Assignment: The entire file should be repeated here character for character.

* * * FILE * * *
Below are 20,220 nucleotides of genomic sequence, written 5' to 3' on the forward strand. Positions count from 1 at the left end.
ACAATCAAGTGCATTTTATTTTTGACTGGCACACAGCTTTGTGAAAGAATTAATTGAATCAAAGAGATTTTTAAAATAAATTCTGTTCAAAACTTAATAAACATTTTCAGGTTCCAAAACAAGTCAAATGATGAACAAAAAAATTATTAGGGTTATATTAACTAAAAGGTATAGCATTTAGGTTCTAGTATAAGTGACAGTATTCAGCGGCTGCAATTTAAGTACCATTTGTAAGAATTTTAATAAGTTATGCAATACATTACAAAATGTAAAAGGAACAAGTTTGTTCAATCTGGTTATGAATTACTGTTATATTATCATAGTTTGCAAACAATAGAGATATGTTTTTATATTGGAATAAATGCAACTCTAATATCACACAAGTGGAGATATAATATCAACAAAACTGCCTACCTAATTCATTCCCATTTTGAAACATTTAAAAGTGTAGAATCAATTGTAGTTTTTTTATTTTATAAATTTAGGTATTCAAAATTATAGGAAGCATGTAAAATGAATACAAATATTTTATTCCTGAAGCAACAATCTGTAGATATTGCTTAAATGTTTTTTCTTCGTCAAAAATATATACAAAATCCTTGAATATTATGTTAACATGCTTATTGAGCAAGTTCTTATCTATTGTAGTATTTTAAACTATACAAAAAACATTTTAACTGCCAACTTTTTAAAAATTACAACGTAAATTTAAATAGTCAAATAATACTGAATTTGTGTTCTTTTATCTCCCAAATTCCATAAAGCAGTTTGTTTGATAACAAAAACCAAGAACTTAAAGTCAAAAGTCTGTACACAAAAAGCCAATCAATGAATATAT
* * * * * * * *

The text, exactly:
Below are 20,220 nucleotides of genomic sequence, written 5' to 3' on the forward strand. Positions count from 1 at the left end.
ACAATCAAGTGCATTTTATTTTTGACTGGCACACAGCTTTGTGAAAGAATTAATTGAATCAAAGAGATTTTTAAAATAAATTCTGTTCAAAACTTAATAAACATTTTCAGGTTCCAAAACAAGTCAAATGATGAACAAAAAAATTATTAGGGTTATATTAACTAAAAGGTATAGCATTTAGGTTCTAGTATAAGTGACAGTATTCAGCGGCTGCAATTTAAGTACCATTTGTAAGAATTTTAATAAGTTATGCAATACATTACAAAATGTAAAAGGAACAAGTTTGTTCAATCTGGTTATGAATTACTGTTATATTATCATAGTTTGCAAACAATAGAGATATGTTTTTATATTGGAATAAATGCAACTCTAATATCACACAAGTGGAGATATAATATCAACAAAACTGCCTACCTAATTCATTCCCATTTTGAAACATTTAAAAGTGTAGAATCAATTGTAGTTTTTTTATTTTATAAATTTAGGTATTCAAAATTATAGGAAGCATGTAAAATGAATACAAATATTTTATTCCTGAAGCAACAATCTGTAGATATTGCTTAAATGTTTTTTCTTCGTCAAAAATATATACAAAATCCTTGAATATTATGTTAACATGCTTATTGAGCAAGTTCTTATCTATTGTAGTATTTTAAACTATACAAAAAACATTTTAACTGCCAACTTTTTAAAAATTACAACGTAAATTTAAATAGTCAAATAATACTGAATTTGTGTTCTTTTATCTCCCAAATTCCATAAAGCAGTTTGTTTGATAACAAAAACCAAGAACTTAAAGTCAAAAGTCTGTACACAAAAAGCCAATCAATGAATATAT